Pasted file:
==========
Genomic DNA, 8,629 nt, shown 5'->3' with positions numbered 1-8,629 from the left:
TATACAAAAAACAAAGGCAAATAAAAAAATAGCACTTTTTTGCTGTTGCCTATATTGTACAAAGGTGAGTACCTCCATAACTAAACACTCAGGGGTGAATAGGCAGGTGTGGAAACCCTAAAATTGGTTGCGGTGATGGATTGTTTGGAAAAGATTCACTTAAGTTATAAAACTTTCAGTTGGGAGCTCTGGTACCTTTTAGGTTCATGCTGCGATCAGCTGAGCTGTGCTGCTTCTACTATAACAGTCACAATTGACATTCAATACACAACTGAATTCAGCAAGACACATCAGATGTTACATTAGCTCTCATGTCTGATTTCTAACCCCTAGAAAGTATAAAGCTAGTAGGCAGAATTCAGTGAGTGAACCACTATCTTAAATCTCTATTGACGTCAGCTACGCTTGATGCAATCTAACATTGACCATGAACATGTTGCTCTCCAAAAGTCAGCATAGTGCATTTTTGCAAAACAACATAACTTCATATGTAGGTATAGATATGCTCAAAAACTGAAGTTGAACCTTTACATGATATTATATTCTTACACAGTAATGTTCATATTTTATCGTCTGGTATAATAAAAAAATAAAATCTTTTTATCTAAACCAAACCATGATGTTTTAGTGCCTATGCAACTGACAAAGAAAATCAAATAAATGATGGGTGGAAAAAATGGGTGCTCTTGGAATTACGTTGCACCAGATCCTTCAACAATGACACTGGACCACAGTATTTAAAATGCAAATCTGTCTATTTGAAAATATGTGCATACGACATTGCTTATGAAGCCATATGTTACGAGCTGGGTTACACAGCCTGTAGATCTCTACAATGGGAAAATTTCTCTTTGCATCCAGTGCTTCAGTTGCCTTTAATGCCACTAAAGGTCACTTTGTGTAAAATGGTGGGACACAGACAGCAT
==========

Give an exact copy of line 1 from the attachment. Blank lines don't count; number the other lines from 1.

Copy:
Genomic DNA, 8,629 nt, shown 5'->3' with positions numbered 1-8,629 from the left: